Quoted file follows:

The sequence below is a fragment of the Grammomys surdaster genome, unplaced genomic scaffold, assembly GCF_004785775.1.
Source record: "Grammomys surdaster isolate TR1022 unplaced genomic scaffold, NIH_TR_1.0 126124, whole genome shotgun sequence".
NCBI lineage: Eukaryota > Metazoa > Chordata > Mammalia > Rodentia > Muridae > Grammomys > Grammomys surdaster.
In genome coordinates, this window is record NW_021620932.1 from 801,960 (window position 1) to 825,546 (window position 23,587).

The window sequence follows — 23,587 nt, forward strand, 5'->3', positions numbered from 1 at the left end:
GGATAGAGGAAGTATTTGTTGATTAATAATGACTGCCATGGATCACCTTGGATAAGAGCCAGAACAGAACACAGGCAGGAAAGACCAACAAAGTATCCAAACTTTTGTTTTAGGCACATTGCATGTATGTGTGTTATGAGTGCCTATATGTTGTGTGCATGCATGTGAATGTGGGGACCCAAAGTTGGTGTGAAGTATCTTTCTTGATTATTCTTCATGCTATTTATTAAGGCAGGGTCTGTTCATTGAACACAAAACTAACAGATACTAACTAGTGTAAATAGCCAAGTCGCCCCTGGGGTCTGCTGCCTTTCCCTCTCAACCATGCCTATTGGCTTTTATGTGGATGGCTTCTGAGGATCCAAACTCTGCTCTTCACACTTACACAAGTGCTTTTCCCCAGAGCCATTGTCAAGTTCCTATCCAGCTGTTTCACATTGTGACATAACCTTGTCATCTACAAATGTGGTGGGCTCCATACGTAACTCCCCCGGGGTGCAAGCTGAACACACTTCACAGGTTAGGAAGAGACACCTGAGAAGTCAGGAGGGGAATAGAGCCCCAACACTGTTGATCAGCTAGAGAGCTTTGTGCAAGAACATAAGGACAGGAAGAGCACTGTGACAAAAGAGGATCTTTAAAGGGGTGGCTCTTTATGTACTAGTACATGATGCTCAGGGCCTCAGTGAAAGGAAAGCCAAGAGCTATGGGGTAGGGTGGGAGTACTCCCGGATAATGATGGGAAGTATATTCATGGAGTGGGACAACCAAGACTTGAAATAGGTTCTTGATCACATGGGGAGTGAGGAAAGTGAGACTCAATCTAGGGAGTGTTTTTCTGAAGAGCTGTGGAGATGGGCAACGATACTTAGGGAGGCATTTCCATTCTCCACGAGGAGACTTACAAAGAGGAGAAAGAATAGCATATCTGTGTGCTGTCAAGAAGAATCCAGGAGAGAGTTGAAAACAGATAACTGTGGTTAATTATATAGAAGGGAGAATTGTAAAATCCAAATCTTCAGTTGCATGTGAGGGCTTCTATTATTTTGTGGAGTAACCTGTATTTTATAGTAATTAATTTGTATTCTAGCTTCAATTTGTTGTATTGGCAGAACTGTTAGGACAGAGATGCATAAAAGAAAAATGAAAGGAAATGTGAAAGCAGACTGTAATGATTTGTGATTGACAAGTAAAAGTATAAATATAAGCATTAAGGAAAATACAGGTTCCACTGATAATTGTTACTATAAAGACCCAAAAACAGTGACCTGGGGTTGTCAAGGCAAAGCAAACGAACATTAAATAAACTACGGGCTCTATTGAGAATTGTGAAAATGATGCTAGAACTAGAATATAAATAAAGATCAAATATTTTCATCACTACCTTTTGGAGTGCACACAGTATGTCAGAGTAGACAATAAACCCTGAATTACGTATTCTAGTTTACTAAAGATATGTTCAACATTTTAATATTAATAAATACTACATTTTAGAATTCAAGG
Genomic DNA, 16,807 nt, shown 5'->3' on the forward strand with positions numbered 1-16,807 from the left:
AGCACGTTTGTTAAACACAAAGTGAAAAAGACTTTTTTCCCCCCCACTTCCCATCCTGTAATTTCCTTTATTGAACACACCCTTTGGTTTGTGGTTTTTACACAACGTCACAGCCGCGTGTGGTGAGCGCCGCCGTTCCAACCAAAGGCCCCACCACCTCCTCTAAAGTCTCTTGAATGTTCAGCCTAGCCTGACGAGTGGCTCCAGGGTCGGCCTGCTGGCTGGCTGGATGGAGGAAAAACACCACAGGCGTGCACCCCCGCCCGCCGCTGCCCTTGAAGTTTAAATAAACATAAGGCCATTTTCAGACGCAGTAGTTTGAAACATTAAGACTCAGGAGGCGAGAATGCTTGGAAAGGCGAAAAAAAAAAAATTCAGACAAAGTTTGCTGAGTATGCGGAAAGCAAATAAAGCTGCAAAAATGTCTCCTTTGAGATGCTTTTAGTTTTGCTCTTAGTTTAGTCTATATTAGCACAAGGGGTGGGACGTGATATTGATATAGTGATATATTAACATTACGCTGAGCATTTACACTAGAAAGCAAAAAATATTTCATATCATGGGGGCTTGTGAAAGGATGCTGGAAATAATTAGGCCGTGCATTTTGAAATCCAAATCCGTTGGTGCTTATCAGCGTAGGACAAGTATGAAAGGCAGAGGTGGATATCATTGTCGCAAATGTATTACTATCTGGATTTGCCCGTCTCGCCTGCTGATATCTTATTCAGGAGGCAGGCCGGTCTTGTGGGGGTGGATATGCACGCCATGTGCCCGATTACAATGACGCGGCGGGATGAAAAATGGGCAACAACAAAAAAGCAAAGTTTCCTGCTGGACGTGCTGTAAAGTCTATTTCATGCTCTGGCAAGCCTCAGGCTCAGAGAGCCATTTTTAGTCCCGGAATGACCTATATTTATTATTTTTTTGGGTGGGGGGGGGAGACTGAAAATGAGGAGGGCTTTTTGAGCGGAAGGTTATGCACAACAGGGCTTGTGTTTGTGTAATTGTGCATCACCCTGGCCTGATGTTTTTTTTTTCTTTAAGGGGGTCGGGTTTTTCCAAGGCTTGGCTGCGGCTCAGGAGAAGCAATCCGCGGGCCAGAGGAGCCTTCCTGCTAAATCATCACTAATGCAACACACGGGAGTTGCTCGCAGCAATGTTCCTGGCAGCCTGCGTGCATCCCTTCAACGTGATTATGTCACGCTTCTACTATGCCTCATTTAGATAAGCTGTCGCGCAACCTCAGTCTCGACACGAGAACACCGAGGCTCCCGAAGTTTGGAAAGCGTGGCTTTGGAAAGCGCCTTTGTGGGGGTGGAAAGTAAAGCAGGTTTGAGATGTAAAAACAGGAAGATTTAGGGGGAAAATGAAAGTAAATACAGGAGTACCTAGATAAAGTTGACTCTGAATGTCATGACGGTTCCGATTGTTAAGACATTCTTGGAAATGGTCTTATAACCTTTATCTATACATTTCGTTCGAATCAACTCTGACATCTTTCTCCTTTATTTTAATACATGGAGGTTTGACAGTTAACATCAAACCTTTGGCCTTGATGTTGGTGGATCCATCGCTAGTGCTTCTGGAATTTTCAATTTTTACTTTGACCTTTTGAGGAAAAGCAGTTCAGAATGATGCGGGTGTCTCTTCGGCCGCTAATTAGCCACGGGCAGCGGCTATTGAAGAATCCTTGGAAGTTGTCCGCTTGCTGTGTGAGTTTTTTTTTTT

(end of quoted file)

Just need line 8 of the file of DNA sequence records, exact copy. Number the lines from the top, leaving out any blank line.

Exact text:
AGCACGTTTGTTAAACACAAAGTGAAAAAGACTTTTTTCCCCCCCACTTCCCATCCTGTAATTTCCTTTATTGAACACACCCTTTGGTTTGTGGTTTTTACACAACGTCACAGCCGCGTGTGGTGAGCGCCGCCGTTCCAACCAAAGGCCCCACCACCTCCTCTAAAGTCTCTTGAATGTTCAGCCTAGCCTGACGAGTGGCTCCAGGGTCGGCCTGCTGGCTGGCTGGATGGAGGAAAAACACCACAGGCGTGCACCCCCGCCCGCCGCTGCCCTTGAAGTTTAAATAAACATAAGGCCATTTTCAGACGCAGTAGTTTGAAACATTAAGACTCAGGAGGCGAGAATGCTTGGAAAGGCGAAAAAAAAAAAATTCAGACAAAGTTTGCTGAGTATGCGGAAAGCAAATAAAGCTGCAAAAATGTCTCCTTTGAGATGCTTTTAGTTTTGCTCTTAGTTTAGTCTATATTAGCACAAGGGGTGGGACGTGATATTGATATAGTGATATATTAACATTACGCTGAGCATTTACACTAGAAAGCAAAAAATATTTCATATCATGGGGGCTTGTGAAAGGATGCTGGAAATAATTAGGCCGTGCATTTTGAAATCCAAATCCGTTGGTGCTTATCAGCGTAGGACAAGTATGAAAGGCAGAGGTGGATATCATTGTCGCAAATGTATTACTATCTGGATTTGCCCGTCTCGCCTGCTGATATCTTATTCAGGAGGCAGGCCGGTCTTGTGGGGGTGGATATGCACGCCATGTGCCCGATTACAATGACGCGGCGGGATGAAAAATGGGCAACAACAAAAAAGCAAAGTTTCCTGCTGGACGTGCTGTAAAGTCTATTTCATGCTCTGGCAAGCCTCAGGCTCAGAGAGCCATTTTTAGTCCCGGAATGACCTATATTTATTATTTTTTTGGGTGGGGGGGGGAGACTGAAAATGAGGAGGGCTTTTTGAGCGGAAGGTTATGCACAACAGGGCTTGTGTTTGTGTAATTGTGCATCACCCTGGCCTGATGTTTTTTTTTTCTTTAAGGGGGTCGGGTTTTTCCAAGGCTTGGCTGCGGCTCAGGAGAAGCAATCCGCGGGCCAGAGGAGCCTTCCTGCTAAATCATCACTAATGCAACACACGGGAGTTGCTCGCAGCAATGTTCCTGGCAGCCTGCGTGCATCCCTTCAACGTGATTATGTCACGCTTCTACTATGCCTCATTTAGATAAGCTGTCGCGCAACCTCAGTCTCGACACGAGAACACCGAGGCTCCCGAAGTTTGGAAAGCGTGGCTTTGGAAAGCGCCTTTGTGGGGGTGGAAAGTAAAGCAGGTTTGAGATGTAAAAACAGGAAGATTTAGGGGGAAAATGAAAGTAAATACAGGAGTACCTAGATAAAGTTGACTCTGAATGTCATGACGGTTCCGATTGTTAAGACATTCTTGGAAATGGTCTTATAACCTTTATCTATACATTTCGTTCGAATCAACTCTGACATCTTTCTCCTTTATTTTAATACATGGAGGTTTGACAGTTAACATCAAACCTTTGGCCTTGATGTTGGTGGATCCATCGCTAGTGCTTCTGGAATTTTCAATTTTTACTTTGACCTTTTGAGGAAAAGCAGTTCAGAATGATGCGGGTGTCTCTTCGGCCGCTAATTAGCCACGGGCAGCGGCTATTGAAGAATCCTTGGAAGTTGTCCGCTTGCTGTGTGAGTTTTTTTTTTT